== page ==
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Petschauer family papers

Identifier: RB-8034

Scope and Contents

The majority of this collection consists of 7 paperbound manuscripts containing poetry, plays, and writings by former National Socialist German Workers’ Party members while they were detained in American prison camps. A portion of the poetry (including poems by German poet Rainer Maria Rilke) was collected from libraries in camps. Reportedly prisoners would read to one another from these works for entertainment. Additionally, there are banknotes collected in Germany, Dr. Erich Petschauer’s passport, notes for a speech, an Anti-American propaganda booklet, and an oversized genealogy family tree.

“Kultur hinter Stacheldraht?” (Culture behind barbed wire?) is a speech written about the future by Dr. Erich Petschauer while he was a prisoner.

Located in the back of “Gedichte VI” (Poems) are French-German vocabulary lessons.

The bulk of the collection is in German; donor Dr. Peter Petschauer provided information for the context provided in the descriptions. Translations of the folder titles may not be comprehensive.


  • 1920-1947


Conditions Governing Access

The materials from Appalachian State University Libraries' Special Collections are made available for use in research, teaching, and private study, pursuant to U.S. Copyright law. The nature of these collections means that copyright or other information about restrictions may be difficult or even impossible to determine despite reasonable efforts. As a result, the user must assume full responsibility for any use of the materials, including but not limited to, infringement of copyright and publication rights of reproduced materials. Any materials used for academic research or otherwise should be fully credited with the source.

Conditions Governing Use

Manuscript collections and archival records may contain materials with sensitive or confidential information that is protected under federal or state right to privacy laws and regulations, the North Carolina Public Records Act (N.C.G.S. § 132 1 et seq.), and Article 7 of the North Carolina State Personnel Act (Privacy of State Employee Personnel Records, N.C.G.S. § 126-22 et seq.). Researchers are advised that the disclosure of certain information pertaining to identifiable living individuals represented in this collection without the consent of those individuals may have legal ramifications (e.g., a cause of action under common law for invasion of privacy may arise if facts concerning an individual's private life are published that would be deemed highly offensive to a reasonable person) for which the Appalachian State University assumes no responsibility.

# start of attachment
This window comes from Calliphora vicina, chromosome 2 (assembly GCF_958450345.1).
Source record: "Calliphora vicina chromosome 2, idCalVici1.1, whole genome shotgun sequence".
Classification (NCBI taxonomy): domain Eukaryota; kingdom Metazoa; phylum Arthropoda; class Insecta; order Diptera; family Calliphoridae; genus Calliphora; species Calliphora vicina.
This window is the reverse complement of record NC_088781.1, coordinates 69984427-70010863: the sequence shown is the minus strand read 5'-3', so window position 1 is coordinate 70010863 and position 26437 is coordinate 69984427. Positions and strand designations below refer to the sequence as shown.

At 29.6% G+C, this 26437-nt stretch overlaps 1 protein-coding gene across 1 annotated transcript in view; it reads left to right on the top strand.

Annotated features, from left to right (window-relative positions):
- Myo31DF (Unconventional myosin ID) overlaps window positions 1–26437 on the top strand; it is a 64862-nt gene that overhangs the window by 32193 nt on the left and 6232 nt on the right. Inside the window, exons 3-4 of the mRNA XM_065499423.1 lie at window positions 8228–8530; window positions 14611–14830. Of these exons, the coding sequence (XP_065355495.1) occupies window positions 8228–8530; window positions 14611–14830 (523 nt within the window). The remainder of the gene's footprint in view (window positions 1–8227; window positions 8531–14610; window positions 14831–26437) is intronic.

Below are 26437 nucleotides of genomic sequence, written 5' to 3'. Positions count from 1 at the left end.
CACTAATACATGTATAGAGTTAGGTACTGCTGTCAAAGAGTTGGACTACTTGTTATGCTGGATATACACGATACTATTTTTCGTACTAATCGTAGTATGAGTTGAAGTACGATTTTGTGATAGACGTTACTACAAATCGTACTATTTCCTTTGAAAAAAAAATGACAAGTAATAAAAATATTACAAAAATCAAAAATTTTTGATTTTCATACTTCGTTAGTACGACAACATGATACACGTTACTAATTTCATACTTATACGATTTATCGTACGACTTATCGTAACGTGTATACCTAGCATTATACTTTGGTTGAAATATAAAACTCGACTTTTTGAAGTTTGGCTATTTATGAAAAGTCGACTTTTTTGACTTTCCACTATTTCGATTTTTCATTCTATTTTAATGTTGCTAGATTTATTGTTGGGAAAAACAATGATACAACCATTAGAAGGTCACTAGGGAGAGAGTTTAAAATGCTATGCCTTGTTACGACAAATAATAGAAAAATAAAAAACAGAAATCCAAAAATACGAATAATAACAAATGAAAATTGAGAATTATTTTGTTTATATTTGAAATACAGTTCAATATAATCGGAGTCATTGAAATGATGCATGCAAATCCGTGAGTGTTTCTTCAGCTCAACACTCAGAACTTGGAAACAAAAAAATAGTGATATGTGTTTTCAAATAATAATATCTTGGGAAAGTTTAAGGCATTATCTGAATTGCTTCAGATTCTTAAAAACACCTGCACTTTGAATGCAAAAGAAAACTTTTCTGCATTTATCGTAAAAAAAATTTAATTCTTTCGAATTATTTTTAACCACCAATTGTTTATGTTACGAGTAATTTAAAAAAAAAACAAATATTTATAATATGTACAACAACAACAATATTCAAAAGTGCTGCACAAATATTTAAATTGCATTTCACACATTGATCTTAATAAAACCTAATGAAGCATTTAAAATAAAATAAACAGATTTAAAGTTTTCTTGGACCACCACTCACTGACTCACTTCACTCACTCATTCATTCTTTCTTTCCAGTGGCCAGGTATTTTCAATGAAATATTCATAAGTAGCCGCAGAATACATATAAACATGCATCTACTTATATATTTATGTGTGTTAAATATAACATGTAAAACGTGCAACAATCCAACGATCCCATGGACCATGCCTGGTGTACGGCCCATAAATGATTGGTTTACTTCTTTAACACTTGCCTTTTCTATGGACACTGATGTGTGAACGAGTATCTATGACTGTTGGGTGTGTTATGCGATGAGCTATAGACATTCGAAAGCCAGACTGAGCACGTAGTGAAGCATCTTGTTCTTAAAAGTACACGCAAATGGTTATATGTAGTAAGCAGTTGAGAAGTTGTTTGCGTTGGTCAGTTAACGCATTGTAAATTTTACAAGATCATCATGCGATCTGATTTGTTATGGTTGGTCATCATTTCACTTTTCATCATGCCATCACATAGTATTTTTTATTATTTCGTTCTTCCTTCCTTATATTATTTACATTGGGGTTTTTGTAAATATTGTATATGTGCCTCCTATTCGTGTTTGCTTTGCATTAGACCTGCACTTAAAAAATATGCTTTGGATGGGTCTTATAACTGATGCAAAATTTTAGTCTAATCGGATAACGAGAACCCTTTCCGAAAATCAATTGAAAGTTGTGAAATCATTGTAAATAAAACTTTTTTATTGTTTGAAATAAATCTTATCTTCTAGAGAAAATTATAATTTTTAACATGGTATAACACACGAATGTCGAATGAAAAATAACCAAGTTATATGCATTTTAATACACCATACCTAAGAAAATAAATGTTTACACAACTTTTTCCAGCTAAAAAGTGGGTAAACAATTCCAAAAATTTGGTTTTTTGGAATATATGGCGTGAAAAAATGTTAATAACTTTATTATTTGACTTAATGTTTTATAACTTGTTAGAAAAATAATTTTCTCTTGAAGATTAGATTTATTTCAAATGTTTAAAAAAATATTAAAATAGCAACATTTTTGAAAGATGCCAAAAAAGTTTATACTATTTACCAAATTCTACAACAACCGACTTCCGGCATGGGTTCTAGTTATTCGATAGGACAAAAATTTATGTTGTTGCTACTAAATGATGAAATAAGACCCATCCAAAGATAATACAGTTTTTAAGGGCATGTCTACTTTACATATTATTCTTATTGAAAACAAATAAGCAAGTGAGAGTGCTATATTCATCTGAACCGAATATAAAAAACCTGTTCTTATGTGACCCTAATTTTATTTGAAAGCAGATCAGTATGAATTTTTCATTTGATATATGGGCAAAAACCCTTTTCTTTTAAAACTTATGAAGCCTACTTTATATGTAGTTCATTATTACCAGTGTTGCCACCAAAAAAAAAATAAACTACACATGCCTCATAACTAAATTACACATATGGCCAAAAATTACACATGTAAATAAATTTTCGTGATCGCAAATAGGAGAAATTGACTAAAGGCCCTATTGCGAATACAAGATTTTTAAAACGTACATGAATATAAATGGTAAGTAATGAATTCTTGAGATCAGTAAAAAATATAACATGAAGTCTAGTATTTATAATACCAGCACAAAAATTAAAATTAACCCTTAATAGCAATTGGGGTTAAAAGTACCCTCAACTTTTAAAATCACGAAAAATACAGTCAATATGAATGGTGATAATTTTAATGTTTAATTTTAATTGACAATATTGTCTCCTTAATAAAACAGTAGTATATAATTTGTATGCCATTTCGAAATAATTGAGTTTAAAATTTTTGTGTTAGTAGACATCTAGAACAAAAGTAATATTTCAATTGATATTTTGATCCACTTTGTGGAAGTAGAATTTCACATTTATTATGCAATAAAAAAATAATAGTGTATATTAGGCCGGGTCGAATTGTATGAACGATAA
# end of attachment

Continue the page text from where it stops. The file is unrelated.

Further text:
Biographical / Historical

Dr. Erich Petschauer (1907-1977) was a first lieutenant in the SS (Schutzstaffel) for the Nazi regime during World War II (1940-1945). Petschauer was posted to a camp in South Tyrol, Italy, (1939-1943).

Biographical / Historical

Dr. Peter W. Petschauer taught Russian, German, and 18th Century European History at Appalachian State from 1968 to 2006. Dr. Erich Petschauer was his father.

Biographical / Historical

During World War I and the Interbellum, Germany faced an economic crisis. The population was hoarding coins causing acute monetary shortages. As a result, Notgeld (banknotes) were issued in bulk by banks, cities, and other locales, resulting in hyperinflation. More Notgeld was printed to meet the rising costs, and by 1921 Notgeld had inundated the country. The majority of these banknotes were printed in 1921; many of them were colorful and featured politics, folklore, and local buildings and scenery.


0.21 Linear Feet

Language of Materials




Immediate Source of Acquisition

This collection was donated in 2018 by Dr. Peter W. Petschauer, an emeritus professor at Appalachian State. It was accessioned as RB.2020.003.

Processing Information

Angela Ocuto Howell, 2022

Petschauer family papers
Angela Ocuto Howell
Language of description
Script of description
Code for undetermined script

Repository Details

Part of the Special Collections Research Center Repository